For centuries, chimneys have diligently served as the heart of a warm home. A fireplace creates a cozy atmosphere that’s inviting and relaxing and is a perfect gathering spot for the family to make memories. But in a world of thermostats and high energy bills, are they relics of the past, or can they still be energy-efficient partners? 

Keep reading to learn more about your chimney and it could be helping – or hurting – your wallet. If you have questions about improving the efficiency of your fireplace or wood stove, reach out to Northeastern Masonry & Chimney by calling us at 518-333-7231.

Understanding Chimneys & Energy Efficiency

Despite their reputation as heat producers, fireplaces are often the culprit behind surging energy bills. Even when a fire isn’t lit, a chimney can act as a natural ventilation system. Warm air constantly rises, pulling air from your home – up the chimney and out. Cold air then rushes in, replacing the warm air you’ve carefully heated. This constant exchange can significantly increase your heating expenses. 

When you do want to enjoy a fire, you could be contributing to the inefficiency problem. Fireplaces need air to burn, and that air comes from inside your home. In modern houses, this can create a competition for air which forces your heating, ventilation, and air conditioning (HVAC) system to work harder, thereby increasing your energy bill

What Can Affect Chimney Efficiency?

Several factors can affect chimney efficiency, all of which relate to how well the chimney allows smoke and fumes to vent and keeps fresh air flowing in to fuel the fire. These are some of the biggest contributors:

  • The size of the flue. A chimney flue is a vertical duct that runs from the firebox to the top of the chimney. It allows smoke, gases, and other combustion byproducts to safely exit a home. The flue needs to be the appropriate size for the appliance it’s venting. An improperly sized flue can lead to poor drafts and cause inefficiency.
  • The height of the chimney. A tall chimney may be a striking statement piece for your home, but it could also be a key solution to those eye-popping energy bills. Taller chimneys create a stronger draft which will promote better airflow and combustion.
  • The flue is blocked. Creosote buildup, animal nests, leaves, loose insulation, or other debris can obstruct airflow and limit proper venting. Be sure to keep up with annual chimney sweepings to clear out blockages.
  • The type of fuel used. Different fuels – like firewood, gas, or pellets – produce different amounts of smoke and combustion byproducts. Some fuels may require specific chimney designs or additional features to ensure safe and efficient venting.
  • The size of your home. Technically, the size of your home doesn’t directly affect chimney efficiency, but it will influence the chimney’s height. Larger homes tend to have taller chimneys. As mentioned above, this increased height is actually beneficial for chimney efficiency.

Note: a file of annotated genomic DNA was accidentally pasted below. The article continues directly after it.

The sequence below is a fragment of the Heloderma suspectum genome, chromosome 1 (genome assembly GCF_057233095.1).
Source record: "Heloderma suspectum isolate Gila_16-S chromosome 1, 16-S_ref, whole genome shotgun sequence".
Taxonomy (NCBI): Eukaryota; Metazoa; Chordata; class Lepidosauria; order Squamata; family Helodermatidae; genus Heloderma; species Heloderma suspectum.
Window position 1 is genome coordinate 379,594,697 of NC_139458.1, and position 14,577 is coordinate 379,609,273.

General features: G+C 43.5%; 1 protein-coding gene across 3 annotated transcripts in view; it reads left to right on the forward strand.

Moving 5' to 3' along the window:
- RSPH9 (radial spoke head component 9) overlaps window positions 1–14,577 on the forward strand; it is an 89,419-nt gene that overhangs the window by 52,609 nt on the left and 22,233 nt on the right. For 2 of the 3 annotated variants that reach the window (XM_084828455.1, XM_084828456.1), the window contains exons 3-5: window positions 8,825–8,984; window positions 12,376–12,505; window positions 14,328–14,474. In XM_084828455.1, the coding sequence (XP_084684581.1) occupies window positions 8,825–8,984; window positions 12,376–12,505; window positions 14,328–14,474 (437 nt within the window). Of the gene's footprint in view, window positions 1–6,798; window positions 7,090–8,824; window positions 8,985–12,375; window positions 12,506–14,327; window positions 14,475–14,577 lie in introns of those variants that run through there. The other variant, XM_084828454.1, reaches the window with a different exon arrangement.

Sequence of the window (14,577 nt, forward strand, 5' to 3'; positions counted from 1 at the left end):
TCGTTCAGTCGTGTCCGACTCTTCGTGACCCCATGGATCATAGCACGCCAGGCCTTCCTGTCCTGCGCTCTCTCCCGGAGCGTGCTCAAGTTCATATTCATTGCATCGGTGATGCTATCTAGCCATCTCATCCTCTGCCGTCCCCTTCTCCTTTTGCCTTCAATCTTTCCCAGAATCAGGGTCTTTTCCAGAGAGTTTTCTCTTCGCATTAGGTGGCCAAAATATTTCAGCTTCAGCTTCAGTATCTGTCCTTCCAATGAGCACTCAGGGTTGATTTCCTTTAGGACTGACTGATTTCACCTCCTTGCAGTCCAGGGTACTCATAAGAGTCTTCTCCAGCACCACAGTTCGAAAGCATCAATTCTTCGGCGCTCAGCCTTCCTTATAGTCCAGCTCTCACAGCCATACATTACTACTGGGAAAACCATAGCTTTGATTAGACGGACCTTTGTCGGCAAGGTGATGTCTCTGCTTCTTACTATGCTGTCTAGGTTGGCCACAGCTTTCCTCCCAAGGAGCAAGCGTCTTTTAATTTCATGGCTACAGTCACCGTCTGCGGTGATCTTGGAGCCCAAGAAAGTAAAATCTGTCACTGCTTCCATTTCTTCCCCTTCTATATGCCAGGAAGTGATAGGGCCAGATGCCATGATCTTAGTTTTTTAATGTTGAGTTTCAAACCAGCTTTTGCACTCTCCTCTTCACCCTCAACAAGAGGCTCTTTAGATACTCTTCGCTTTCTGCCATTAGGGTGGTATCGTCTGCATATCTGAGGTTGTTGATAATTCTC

How Can I Improve My Chimney’s Efficiency?

Your chimney isn’t a lost cause. There are ways to change your chimney from a budget enemy into an energy ally. Here are a few tips: 

original infographic stating 4 ways to improve fireplace efficiency
  • The damper is your best friend. The damper is a metal plate that controls airflow up the chimney. When the fireplace isn’t in use, keep the damper closed to prevent warm air from escaping your home. Make sure the damper forms a tight seal. If it doesn’t, call Northeastern Masonry & Chimney to inquire about a replacement. 
  • Firewood is key. If you have a wood-burning appliance, you should be very picky about the type of firewood you use. Stick with seasoned firewood at all times. Unseasoned and green firewood burns poorly and creates more creosote buildup that can block your chimney.
  • Think about a fireplace insert. A fireplace insert is a metal box placed within the firebox that improves airflow and burns fuel more efficiently. They radiate more heat into the room, significantly boosting heating output. If you have an older fireplace that can’t be restored, an insert is an affordable alternative.
  • Keep up with annual chimney maintenance. We can’t stress this enough – annual chimney inspections and sweepings are crucial. Inspections help diagnose problems in their earliest stage and regular sweepings keep your chimney free of gunk that can impact its efficiency.

Make Sure Your Chimney Is Doing Its Job

Your chimney can help you lower those costly energy bills, but it may take a little more work on your part. If you’re not sure if your chimney is functioning as well as it should, reach out to Northeastern Masonry & Chimney to schedule a chimney inspection. Call us at 518-333-7231 or click here to contact us. We’re here to help!